The charity sector is rapidly becoming a field of academic research. But to what extent do organisations benefit from that? asks Beth Egan.
The traditional image of people involved in charities as genteel, well-to-do older ladies in twinsets and pearls has not been accurate for many years. The challenge of working in an increasingly professional, rewarding and occasionally well-remunerated sector has attracted a new army of energetic, high-flying professionals who might previously have sought employment in the private sector. But the latest wave of entrants to the sector differs from both the classic charity workers and the sharp-suited brigade. Some of the brightest and best graduates who might previously have stayed within the ivory walls of academia or sought positions in research institutions are choosing to apply their minds for the benefit of a wide range of voluntary-sector organisations.
Proof of this trend is evident in the explosion of postgraduate courses that have been established in the past decade to cater for students who want to specialise in the voluntary sector as their chosen subject. There are now 18 universities across Britain, from Ulster to Sussex via Edinburgh, Leeds and no less than five London universities, which offer the opportunity to study and research the voluntary sector.
The recent rapid development of voluntary sector research is all the more notable given that the first academic course focusing on the sector only began in the late 1970s in the US, when Kingman Brewster, a former US Ambassador to the UK and subsequently President of Yale University, established the Programme on Non Profit Organisation at Yale. In the subsequent 25 years, around100 similar programmes have been established in institutions around the world. The knowledge base of the sector has changed from small-scale, piecemeal studies to an established discipline boasting a number of international, peer-reviewed journals and regular gatherings for researchers such as NCVO's conference in Nottingham on 3 and 4 September.
While some proud owners of masters, and even doctorates, in voluntary sector studies are practitioners who return to higher education to enhance their knowledge, many of the students enrolling on these courses are new graduates with little or no track record in the sector.
Sarah Lindsell, a graduate of the LSE's course in Voluntary Sector Organisation, says: "I was only 24 when I chose to study for a masters degree in the voluntary sector. I wanted to learn all the things that would be taught on an MBA course but with the focus on working in the voluntary, rather than the private sector."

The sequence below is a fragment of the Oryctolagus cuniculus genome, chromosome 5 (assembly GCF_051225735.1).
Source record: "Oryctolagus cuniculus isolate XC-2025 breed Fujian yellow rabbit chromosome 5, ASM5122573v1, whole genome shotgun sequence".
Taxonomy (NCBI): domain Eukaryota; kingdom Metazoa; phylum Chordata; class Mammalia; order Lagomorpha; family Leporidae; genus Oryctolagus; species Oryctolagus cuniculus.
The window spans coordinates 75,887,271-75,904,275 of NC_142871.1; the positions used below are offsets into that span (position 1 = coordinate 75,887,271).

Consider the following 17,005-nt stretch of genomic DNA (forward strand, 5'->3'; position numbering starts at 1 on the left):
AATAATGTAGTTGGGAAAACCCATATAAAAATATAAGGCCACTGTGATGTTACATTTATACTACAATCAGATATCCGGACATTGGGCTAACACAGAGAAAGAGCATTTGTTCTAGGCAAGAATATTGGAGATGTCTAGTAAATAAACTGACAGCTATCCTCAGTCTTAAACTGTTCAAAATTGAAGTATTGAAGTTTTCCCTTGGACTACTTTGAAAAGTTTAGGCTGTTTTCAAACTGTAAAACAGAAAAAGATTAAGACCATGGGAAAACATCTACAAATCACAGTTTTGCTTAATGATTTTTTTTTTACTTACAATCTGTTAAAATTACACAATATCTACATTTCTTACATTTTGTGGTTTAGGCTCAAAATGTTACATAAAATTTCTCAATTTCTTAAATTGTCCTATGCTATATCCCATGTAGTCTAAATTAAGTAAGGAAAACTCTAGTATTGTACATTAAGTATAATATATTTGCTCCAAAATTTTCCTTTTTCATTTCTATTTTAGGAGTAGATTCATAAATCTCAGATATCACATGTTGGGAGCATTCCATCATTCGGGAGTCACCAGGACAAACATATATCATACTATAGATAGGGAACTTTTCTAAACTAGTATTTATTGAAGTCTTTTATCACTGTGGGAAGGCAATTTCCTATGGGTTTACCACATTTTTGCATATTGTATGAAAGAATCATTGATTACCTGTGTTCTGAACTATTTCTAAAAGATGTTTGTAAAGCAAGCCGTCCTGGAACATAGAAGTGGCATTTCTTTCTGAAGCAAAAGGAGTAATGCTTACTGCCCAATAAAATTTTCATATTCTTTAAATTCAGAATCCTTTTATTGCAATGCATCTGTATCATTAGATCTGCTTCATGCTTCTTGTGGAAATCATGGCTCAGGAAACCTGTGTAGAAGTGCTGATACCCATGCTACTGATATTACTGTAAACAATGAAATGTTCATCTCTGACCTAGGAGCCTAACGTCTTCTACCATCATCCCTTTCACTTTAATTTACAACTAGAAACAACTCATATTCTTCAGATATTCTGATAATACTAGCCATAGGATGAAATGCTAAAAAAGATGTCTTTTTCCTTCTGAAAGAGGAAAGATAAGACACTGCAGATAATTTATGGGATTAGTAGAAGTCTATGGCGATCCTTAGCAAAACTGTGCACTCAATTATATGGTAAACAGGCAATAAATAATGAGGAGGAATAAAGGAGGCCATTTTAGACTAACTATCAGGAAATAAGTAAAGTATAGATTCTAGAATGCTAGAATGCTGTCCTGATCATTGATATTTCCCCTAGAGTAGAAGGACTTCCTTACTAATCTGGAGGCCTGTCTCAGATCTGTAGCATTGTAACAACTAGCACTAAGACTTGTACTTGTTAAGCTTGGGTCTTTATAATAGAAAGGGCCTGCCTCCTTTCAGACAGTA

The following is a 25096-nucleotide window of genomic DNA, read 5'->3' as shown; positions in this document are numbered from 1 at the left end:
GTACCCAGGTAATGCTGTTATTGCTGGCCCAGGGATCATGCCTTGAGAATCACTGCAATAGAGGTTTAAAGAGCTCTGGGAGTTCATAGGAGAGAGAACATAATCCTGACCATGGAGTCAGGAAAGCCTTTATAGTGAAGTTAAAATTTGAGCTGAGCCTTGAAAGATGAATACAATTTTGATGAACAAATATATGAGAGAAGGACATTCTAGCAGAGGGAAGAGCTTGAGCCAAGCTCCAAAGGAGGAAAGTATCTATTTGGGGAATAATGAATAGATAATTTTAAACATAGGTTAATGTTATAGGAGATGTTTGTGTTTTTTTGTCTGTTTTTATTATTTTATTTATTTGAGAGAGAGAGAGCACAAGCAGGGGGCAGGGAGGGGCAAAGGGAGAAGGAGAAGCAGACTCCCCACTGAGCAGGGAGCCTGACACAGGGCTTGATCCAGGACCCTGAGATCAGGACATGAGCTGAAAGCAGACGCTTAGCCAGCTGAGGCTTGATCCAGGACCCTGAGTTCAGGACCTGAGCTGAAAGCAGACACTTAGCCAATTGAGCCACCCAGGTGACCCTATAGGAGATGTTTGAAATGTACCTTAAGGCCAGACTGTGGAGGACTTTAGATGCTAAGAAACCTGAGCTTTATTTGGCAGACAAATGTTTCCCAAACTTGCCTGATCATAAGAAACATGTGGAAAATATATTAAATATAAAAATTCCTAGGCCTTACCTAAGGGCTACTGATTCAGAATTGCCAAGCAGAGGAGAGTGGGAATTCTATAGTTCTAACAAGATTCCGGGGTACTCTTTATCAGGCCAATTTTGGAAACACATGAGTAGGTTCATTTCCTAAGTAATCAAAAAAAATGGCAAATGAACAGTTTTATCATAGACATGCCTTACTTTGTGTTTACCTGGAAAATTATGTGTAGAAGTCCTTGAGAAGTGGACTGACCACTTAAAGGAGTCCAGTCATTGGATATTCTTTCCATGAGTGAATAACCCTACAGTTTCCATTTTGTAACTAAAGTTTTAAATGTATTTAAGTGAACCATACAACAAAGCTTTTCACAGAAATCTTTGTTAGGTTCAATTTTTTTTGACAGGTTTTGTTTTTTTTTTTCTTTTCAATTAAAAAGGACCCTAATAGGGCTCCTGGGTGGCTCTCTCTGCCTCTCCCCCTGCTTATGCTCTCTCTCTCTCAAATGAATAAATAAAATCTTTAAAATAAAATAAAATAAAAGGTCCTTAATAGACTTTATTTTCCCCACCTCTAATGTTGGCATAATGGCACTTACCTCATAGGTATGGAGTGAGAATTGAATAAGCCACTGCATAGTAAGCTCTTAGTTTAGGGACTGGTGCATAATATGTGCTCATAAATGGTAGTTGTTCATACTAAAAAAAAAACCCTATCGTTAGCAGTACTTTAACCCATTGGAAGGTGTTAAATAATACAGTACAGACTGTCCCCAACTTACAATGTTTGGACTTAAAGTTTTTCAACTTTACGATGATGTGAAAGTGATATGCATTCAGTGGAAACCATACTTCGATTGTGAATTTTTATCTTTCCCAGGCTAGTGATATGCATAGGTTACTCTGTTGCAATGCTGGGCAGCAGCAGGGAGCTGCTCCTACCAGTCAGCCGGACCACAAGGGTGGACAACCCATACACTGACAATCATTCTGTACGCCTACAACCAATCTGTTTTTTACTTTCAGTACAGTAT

Lindsell, who is now director of the Catholic social welfare agency Catholic Agency for Social Concern, adds: "I graduated in 1995 and am glad I studied the sector at the start of my career because I've been able to use the skills throughout my working life."
Many people with a voluntary-sector qualification hope to secure a more senior or managerial post with a charity, but studying the sector is also a career end in itself. Many large charities now have in-house researchers to support the wider mission of the organisation. When the Giving Campaign designed its original budget, a tenth of the expenditure was committed for spending on research.
For those organisations unable, or unwilling, to pay for in-house researchers, consultancies - some based in universities and some operating as commercial enterprises - offer a similar set of skills and services. Joe Saxton from nfpSynergy, the voluntary-sector think-tank, says: "It is excellent that there are so many people researching the sector."
However, Saxton has concerns about what he describes as "an obsession
with studying fundraising, suggesting that as much as 80 per cent of all research is concerned with questions about charitable donors, at the expense of extending the sector's knowledge of equally important subjects such as governance, the role of trustees and the delivery of services.
A further concern of Saxton's is the potential for those researching the sector to be too distant from the subject of their enquiry. "Where I get worried is when people who are disjointed from the sector, like academics who write papers without reference to practitioners, are the ones who have the ability to influence opinion. Researchers with the best intentions who are semi-detached from the coalface can give recommendations that are unworkable."
This concern is shared by Colin Rochester, convenor of the MSc in Voluntary Action Management at Roehampton University.
"There are three different reasons for studying the sector,
he says. "One is an academic approach concerned with producing scholars who can analyse the sector, the second is driven by an interest in the increasing amount of policy relating to the sector and the third is research that helps managers working in the sector."
While endorsing the view that research could be better co-ordinated, Rochester notes: "One of the problems with seeking to 'join up' the research community is that these are discrete approaches serving different ends.
They are equally valid, but the scholar and the practitioner-manager do not use research in the same way."
The distinction between thinking and doing can be overplayed, however, and most senior managers in any sector are interested in keeping up with the latest research in their field. The trend towards charity employees taking time out for study and full-time academics being employed within the sector is a welcome development and marks the growing maturity and professionalisation of the voluntary sector in Britain.